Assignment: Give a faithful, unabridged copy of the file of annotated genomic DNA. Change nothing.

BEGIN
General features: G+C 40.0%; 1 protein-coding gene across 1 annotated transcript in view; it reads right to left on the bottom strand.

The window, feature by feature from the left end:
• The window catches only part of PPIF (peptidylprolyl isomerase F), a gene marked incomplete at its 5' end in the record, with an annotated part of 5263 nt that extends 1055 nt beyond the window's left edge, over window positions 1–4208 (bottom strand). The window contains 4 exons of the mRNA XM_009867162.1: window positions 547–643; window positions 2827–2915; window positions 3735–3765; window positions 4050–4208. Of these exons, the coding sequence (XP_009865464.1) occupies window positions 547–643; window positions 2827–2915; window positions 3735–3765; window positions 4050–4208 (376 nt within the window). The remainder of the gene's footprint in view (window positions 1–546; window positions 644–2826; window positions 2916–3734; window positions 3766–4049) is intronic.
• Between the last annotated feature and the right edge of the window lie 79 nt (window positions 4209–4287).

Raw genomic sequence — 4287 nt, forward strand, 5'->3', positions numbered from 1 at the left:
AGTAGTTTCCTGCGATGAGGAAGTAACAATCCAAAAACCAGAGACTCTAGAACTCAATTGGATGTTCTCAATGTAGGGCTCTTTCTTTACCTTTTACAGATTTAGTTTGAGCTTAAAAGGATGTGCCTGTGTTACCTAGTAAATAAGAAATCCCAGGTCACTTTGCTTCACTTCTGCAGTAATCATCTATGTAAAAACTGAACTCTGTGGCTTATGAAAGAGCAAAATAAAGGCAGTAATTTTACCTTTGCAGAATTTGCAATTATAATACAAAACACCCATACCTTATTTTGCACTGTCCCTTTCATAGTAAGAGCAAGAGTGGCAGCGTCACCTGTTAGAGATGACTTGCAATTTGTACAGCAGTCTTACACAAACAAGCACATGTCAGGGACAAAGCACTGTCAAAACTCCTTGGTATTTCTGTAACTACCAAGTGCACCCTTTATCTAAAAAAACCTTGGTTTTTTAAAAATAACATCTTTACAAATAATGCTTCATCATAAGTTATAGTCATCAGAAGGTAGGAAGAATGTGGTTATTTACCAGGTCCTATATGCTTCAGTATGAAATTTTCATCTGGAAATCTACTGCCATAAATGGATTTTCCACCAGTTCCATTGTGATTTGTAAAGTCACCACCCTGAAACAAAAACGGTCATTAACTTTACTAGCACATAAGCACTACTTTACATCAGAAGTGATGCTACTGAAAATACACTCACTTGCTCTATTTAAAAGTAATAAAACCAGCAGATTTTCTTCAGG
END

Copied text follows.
General features: G+C 40.0%; 1 protein-coding gene across 1 annotated transcript in view; it reads right to left on the bottom strand.

The window, feature by feature from the left end:
• The window catches only part of PPIF (peptidylprolyl isomerase F), a gene marked incomplete at its 5' end in the record, with an annotated part of 5263 nt that extends 1055 nt beyond the window's left edge, over window positions 1–4208 (bottom strand). The window contains 4 exons of the mRNA XM_009867162.1: window positions 547–643; window positions 2827–2915; window positions 3735–3765; window positions 4050–4208. Of these exons, the coding sequence (XP_009865464.1) occupies window positions 547–643; window positions 2827–2915; window positions 3735–3765; window positions 4050–4208 (376 nt within the window). The remainder of the gene's footprint in view (window positions 1–546; window positions 644–2826; window positions 2916–3734; window positions 3766–4049) is intronic.
• Between the last annotated feature and the right edge of the window lie 79 nt (window positions 4209–4287).

Raw genomic sequence — 4287 nt, forward strand, 5'->3', positions numbered from 1 at the left:
AGTAGTTTCCTGCGATGAGGAAGTAACAATCCAAAAACCAGAGACTCTAGAACTCAATTGGATGTTCTCAATGTAGGGCTCTTTCTTTACCTTTTACAGATTTAGTTTGAGCTTAAAAGGATGTGCCTGTGTTACCTAGTAAATAAGAAATCCCAGGTCACTTTGCTTCACTTCTGCAGTAATCATCTATGTAAAAACTGAACTCTGTGGCTTATGAAAGAGCAAAATAAAGGCAGTAATTTTACCTTTGCAGAATTTGCAATTATAATACAAAACACCCATACCTTATTTTGCACTGTCCCTTTCATAGTAAGAGCAAGAGTGGCAGCGTCACCTGTTAGAGATGACTTGCAATTTGTACAGCAGTCTTACACAAACAAGCACATGTCAGGGACAAAGCACTGTCAAAACTCCTTGGTATTTCTGTAACTACCAAGTGCACCCTTTATCTAAAAAAACCTTGGTTTTTTAAAAATAACATCTTTACAAATAATGCTTCATCATAAGTTATAGTCATCAGAAGGTAGGAAGAATGTGGTTATTTACCAGGTCCTATATGCTTCAGTATGAAATTTTCATCTGGAAATCTACTGCCATAAATGGATTTTCCACCAGTTCCATTGTGATTTGTAAAGTCACCACCCTGAAACAAAAACGGTCATTAACTTTACTAGCACATAAGCACTACTTTACATCAGAAGTGATGCTACTGAAAATACACTCACTTGCTCTATTTAAAAGTAATAAAACCAGCAGATTTTCTTCAGG